The DAT program will admit athletic training professionals with diverse professional and personal experiences who have demonstrated capacity to pursue a rigorous course of graduate study. Prospective students will be selected by considering the overall qualities of the applicant through application content, academic record, and prior experience.

Candidates accepted for admission must demonstrate and/or submit documentation of the following prior to matriculation:

Candidates accepted for admission to the DAT program will have earned a masters or higher degree from a regionally accredited institution. Applicants must submit official transcripts from college/university where the highest degree was earned.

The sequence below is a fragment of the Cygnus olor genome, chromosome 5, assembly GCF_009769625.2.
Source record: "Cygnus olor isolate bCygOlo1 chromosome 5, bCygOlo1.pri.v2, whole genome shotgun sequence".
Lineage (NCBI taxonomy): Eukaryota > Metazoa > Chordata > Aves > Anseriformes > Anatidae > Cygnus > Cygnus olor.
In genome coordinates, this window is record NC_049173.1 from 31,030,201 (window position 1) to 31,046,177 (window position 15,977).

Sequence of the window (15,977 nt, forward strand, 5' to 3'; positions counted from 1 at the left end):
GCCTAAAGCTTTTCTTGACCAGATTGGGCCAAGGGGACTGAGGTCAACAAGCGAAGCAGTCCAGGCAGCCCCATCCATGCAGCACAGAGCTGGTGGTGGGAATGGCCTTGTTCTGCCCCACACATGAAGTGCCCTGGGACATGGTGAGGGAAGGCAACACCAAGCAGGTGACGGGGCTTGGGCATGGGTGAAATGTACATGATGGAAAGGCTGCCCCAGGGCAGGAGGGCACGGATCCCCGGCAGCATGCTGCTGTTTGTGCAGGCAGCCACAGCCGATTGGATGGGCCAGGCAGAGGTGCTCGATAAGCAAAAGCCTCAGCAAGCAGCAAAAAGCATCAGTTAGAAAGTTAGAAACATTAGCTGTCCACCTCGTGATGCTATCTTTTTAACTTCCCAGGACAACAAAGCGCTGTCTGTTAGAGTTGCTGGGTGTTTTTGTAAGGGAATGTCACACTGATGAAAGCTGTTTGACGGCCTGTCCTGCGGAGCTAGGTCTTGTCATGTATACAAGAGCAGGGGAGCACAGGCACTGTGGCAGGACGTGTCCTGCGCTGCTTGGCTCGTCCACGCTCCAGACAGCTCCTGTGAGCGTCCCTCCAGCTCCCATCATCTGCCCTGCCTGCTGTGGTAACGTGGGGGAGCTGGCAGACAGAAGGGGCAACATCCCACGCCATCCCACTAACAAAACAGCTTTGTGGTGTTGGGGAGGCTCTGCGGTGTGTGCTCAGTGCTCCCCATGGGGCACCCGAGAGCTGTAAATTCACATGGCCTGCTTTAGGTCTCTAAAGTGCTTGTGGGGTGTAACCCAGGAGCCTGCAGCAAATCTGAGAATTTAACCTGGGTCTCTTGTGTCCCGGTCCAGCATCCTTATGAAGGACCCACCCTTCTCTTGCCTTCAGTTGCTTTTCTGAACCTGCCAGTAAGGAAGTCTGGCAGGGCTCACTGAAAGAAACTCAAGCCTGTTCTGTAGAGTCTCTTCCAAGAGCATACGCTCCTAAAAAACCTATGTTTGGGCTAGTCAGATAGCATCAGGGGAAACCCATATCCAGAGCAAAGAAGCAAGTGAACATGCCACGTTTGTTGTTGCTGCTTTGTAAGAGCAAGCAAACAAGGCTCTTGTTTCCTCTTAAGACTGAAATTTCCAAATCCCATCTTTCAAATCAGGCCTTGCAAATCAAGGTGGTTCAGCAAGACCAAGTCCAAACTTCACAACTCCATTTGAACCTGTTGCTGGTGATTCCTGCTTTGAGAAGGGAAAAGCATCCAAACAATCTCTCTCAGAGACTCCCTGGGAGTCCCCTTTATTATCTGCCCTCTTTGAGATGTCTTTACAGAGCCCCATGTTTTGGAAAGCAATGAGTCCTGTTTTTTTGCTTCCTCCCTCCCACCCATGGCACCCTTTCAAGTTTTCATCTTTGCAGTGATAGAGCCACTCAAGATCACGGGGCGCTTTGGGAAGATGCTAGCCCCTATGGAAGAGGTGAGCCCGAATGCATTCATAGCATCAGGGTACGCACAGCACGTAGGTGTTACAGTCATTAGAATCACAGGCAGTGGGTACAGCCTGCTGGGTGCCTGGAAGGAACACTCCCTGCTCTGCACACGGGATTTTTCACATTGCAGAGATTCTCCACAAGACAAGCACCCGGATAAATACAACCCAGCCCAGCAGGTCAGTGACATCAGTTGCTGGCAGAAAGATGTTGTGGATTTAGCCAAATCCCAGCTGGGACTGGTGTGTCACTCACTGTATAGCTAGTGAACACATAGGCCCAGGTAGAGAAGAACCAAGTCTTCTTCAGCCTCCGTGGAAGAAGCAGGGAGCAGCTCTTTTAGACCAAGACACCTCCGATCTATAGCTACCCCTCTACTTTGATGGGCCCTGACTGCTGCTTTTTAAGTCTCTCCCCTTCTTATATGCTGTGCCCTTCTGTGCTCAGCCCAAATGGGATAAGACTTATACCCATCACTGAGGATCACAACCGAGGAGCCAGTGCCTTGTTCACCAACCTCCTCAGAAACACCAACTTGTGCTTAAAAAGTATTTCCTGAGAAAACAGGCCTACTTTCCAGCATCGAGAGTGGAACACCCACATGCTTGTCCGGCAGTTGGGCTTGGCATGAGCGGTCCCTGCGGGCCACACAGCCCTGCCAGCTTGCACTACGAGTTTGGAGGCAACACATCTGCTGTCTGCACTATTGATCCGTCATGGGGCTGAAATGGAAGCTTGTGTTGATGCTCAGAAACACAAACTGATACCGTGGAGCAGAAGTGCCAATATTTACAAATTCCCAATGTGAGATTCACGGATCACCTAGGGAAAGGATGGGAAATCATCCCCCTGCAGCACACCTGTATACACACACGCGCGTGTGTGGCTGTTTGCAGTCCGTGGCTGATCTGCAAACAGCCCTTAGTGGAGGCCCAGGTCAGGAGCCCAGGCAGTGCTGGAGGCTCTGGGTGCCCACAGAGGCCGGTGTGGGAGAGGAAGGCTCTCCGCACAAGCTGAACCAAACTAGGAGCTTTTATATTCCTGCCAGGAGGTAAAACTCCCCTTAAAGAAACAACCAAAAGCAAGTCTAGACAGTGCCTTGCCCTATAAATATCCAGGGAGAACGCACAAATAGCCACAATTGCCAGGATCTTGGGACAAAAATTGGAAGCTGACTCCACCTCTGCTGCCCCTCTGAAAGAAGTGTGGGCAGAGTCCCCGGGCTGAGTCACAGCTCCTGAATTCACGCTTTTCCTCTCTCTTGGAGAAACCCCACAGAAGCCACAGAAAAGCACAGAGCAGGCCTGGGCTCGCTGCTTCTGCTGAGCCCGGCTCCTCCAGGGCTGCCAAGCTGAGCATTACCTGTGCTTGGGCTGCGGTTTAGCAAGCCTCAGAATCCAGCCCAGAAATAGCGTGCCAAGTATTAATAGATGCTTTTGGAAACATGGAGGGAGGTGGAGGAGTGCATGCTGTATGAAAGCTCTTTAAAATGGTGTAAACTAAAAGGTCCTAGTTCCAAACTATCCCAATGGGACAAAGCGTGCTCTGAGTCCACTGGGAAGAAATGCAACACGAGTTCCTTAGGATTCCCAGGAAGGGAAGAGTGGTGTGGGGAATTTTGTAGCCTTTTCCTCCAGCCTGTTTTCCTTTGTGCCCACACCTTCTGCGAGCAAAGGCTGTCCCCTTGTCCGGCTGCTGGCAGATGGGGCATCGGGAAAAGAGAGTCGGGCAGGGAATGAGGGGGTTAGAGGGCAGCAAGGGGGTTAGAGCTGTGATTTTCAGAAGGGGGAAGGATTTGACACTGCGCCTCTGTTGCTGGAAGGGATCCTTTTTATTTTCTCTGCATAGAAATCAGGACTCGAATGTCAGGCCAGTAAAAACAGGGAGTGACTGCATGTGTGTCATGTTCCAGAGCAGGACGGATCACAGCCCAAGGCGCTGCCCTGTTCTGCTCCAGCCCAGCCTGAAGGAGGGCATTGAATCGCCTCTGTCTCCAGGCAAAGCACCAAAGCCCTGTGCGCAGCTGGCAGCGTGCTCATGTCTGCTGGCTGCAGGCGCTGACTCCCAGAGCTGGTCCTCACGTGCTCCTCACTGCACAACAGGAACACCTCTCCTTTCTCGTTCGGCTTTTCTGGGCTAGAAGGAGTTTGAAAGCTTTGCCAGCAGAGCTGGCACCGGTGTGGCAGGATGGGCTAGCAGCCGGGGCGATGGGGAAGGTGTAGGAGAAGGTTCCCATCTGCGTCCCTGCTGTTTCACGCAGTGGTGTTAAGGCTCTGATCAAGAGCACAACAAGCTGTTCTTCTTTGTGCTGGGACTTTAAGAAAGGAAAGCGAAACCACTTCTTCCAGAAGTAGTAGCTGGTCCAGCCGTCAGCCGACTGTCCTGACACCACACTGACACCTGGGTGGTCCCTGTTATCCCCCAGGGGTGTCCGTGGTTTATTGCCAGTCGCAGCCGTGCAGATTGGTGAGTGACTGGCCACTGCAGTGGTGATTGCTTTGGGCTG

Applicants to the Athletic Training program must demonstrate Board of Certification (BOC) certification as an athletic trainer. Verification of progress toward completion of all eligibility requirements to sit for the BOC certification examination will be accepted at the time of application, but BOC certification must be verified prior to matriculation.

Students must demonstrate proof of state licensure (if required in your current state of residence). A photocopy of a current state license is acceptable.

Candidates must have achieved a minimum overall graduate cumulative GPA of 3.0 (on a 4.0 scale).

Official recommendation forms must be completed by: 1) academic advisor, professor, employer, family friend or minister, and 2) a healthcare professional. A formal letter of recommendation must accompany each form. Letters from an educational consulting service will not qualify. Letters of reference must be submitted for each application year.

Candidates are expected to be computer literate and experienced in word processing. All curricula require extensive computer usage. Accepted applicants are required to have a personal computer prior to matriculation and have access to a high-speed Internet connection.